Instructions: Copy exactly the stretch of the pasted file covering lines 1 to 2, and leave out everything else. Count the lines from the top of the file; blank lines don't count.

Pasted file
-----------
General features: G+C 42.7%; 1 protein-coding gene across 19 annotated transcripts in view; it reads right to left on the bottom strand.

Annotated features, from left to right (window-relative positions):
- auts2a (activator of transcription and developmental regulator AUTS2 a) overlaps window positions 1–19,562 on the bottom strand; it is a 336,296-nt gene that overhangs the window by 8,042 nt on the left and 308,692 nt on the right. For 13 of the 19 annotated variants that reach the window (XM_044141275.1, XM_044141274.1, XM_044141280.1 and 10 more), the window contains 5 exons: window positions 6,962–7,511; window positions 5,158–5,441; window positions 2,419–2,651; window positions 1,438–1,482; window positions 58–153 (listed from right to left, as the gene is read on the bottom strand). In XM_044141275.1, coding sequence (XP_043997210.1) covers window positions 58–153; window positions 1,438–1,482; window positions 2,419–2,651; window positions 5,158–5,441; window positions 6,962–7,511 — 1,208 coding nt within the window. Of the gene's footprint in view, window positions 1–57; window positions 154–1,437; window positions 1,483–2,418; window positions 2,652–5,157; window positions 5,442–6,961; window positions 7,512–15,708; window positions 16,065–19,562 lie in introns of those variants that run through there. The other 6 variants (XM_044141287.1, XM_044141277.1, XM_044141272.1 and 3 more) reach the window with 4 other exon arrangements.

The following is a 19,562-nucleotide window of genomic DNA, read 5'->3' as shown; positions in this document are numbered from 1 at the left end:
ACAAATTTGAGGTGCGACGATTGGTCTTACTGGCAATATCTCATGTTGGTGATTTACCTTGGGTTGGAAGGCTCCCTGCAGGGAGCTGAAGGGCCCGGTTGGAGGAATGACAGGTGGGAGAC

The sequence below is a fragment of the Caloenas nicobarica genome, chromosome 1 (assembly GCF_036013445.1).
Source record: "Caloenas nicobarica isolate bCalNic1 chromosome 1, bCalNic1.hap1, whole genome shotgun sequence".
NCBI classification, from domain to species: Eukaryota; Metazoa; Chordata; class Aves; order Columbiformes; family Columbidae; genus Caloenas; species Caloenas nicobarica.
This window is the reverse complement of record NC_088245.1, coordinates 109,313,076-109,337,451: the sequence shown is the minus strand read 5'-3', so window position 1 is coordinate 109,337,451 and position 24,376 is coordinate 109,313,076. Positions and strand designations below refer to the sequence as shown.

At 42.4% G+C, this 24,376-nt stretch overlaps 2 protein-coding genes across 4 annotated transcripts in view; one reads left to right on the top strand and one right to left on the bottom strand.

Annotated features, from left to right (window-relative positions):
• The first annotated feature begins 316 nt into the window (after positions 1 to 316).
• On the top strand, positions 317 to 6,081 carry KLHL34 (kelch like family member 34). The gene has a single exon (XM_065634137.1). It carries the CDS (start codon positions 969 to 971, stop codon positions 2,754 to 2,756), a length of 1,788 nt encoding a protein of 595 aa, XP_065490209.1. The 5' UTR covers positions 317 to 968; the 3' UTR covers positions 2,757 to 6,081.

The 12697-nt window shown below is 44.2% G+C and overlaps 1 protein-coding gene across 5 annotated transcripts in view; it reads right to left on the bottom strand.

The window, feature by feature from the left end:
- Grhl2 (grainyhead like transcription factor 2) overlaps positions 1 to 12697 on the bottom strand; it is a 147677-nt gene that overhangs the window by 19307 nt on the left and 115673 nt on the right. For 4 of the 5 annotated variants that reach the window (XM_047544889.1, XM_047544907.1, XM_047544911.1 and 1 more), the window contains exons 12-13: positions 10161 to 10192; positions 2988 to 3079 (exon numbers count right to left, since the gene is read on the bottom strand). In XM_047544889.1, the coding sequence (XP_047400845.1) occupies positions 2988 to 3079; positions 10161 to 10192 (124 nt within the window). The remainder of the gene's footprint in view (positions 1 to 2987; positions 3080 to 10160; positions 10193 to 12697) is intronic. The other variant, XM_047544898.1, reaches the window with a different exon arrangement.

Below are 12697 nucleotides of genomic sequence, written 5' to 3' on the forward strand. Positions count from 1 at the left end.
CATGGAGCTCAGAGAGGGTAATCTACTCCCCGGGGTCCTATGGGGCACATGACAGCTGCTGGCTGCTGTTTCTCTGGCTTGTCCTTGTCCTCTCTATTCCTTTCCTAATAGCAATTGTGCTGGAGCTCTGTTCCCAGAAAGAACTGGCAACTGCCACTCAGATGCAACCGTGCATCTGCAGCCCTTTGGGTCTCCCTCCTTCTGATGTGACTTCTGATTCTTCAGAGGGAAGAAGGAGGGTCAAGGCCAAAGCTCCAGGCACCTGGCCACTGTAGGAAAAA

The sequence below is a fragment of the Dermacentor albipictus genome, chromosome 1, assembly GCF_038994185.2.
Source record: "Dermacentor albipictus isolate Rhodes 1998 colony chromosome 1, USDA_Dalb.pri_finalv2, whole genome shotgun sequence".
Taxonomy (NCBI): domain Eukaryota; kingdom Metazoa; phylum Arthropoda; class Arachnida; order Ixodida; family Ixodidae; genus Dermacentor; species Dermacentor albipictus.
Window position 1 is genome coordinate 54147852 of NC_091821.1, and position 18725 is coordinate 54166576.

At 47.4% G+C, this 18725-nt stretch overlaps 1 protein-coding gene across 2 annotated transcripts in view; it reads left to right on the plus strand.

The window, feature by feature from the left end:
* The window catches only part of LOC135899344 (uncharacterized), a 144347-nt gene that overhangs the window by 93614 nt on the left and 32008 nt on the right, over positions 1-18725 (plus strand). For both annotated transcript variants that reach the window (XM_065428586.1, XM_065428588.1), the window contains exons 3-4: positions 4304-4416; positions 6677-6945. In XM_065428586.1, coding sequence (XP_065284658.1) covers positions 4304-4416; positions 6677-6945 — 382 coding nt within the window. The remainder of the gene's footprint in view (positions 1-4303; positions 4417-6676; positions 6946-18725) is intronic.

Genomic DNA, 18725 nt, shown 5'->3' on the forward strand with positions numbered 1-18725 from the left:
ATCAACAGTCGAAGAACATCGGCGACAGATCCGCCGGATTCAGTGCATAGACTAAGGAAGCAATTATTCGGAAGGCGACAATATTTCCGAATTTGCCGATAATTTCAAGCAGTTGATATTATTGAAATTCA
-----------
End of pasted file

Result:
General features: G+C 42.7%; 1 protein-coding gene across 19 annotated transcripts in view; it reads right to left on the bottom strand.

Annotated features, from left to right (window-relative positions):